So before we even get to Trump’s bad tweets and bad logic the actual argument presented by Christianity Today is off base. We shouldn’t impeach Obama or Trump just because we do not think they are good evangelical Christians.

    As for whether democrats are against Christianity and Trump is more in favor of Christians rights? I tend to think he is. Many Democrats are very against people espousing what are often considered Christian teachings. Now maybe the views they are trying to make illegal are not really Christian views – but clearly people believe they are. Whether it is forcing people to provide or pay for abortions or bake cakes for ceremonies they find against their religion etc. In the United States we traditionally gave people quite a bit of leeway in respecting honestly held religious beliefs because many came from places where they were persecuted for their religious beliefs. Democrats seem to repeatedly side against Christian freedom. Republicans haven’t been great either. I would say Trump and Reagan would likely be the two most supportive of Christian freedoms in the past 50 years.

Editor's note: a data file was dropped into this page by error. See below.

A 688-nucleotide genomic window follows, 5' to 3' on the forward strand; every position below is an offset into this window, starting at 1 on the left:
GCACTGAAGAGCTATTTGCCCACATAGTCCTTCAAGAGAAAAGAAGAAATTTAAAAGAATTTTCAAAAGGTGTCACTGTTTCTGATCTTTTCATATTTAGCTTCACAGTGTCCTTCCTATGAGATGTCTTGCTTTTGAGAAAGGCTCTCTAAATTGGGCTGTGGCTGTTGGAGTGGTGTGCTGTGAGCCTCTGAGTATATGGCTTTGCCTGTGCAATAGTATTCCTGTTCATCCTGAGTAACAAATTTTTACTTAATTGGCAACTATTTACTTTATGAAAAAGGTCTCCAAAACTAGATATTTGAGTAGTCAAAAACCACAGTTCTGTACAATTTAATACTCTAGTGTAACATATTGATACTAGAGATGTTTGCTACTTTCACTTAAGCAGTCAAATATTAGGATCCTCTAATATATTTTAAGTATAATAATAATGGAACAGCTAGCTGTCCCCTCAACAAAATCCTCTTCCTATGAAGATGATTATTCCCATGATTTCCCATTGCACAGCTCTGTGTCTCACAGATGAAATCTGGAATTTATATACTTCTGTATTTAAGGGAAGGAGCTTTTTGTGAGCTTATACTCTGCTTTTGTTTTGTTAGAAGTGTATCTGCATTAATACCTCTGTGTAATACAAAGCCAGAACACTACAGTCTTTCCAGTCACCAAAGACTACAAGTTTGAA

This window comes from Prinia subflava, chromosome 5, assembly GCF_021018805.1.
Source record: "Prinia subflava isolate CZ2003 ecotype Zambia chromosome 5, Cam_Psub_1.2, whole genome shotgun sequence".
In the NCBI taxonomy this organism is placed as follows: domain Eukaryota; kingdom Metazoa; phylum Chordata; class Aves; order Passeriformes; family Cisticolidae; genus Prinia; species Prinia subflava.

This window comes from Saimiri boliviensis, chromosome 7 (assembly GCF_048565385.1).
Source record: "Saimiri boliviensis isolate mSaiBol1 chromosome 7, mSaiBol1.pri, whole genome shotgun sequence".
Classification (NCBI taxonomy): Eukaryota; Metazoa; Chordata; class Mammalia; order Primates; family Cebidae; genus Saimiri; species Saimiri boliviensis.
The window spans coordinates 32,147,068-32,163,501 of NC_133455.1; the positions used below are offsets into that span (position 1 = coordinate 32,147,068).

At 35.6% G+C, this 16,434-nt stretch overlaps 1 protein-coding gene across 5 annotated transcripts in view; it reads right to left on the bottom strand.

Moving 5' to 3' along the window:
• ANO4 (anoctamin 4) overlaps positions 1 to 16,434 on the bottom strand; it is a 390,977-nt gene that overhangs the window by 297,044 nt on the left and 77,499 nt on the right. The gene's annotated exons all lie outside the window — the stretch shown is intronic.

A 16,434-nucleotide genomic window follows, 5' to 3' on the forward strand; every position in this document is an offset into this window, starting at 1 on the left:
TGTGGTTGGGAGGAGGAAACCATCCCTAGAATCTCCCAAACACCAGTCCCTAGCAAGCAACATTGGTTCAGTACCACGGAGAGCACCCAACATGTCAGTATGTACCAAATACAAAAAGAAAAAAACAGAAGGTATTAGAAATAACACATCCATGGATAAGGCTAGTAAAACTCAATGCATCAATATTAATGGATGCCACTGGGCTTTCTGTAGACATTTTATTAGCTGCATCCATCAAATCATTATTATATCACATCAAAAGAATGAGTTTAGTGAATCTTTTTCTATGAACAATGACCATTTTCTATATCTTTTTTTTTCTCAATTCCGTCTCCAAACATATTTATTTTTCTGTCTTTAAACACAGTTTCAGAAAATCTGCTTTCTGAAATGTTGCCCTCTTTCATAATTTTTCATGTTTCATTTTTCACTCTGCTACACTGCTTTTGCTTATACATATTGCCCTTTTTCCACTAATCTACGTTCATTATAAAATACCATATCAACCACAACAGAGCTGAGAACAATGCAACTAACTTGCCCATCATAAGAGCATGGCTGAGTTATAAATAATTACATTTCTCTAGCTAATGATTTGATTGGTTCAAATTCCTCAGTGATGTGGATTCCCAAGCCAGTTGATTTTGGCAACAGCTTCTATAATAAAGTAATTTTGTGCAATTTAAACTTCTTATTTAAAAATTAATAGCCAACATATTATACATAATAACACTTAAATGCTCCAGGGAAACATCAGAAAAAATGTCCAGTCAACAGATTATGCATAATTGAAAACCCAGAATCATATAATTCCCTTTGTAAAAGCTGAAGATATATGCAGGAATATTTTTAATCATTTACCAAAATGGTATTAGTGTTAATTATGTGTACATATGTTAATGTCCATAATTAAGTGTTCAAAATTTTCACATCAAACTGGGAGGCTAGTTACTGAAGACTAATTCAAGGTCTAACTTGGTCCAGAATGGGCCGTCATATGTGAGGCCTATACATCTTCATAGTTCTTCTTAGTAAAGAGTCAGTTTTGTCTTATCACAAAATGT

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  3. Whether it is forcing people to provide or pay for abortions or bake cakes for ceremonies they find against their religion etc.

    Who is forcing people to pay for abortions that are against their religion?

    Who is forcing people to bake cakes for ceremonies that are against their religion? Has there ever been a marriage ceremony that involved a cake? As far as I know, the cake is not part of the ceremony at all.

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  4. Hi Joe, thanks for your thoughts.

    I didn’t miss that point. I have seen it made, and I have seen it argued that CT did indeed address proper reasons for impeachment. So I didn’t miss it, I just wasn’t interested in commenting on it, and I said as much. My concern was with what the President’s comments revealed about his view (and presumably many of his supporters’ view) of christianity.

    I was concerned that they thought:

    1. Christians should be primarily seeking their own interests.
    2. Christians think their own gun ownership is very important to protect.
    3. Christians are less interested in the truths taught by Jesus.
    4. Christians are no longer interested in serving, but want to be winnder.
    6. Christians are more interested in supporting their own tribe than supporting the kingdom of God.

    I think those statements are probably true of many evangelical christians in the US, and I think they are all contrary to the teachings of Jesus.

    Therefore, regardless of whether Trump is impeached or not, is re-elected or not, these christians have already lost the real battle. That is my concern.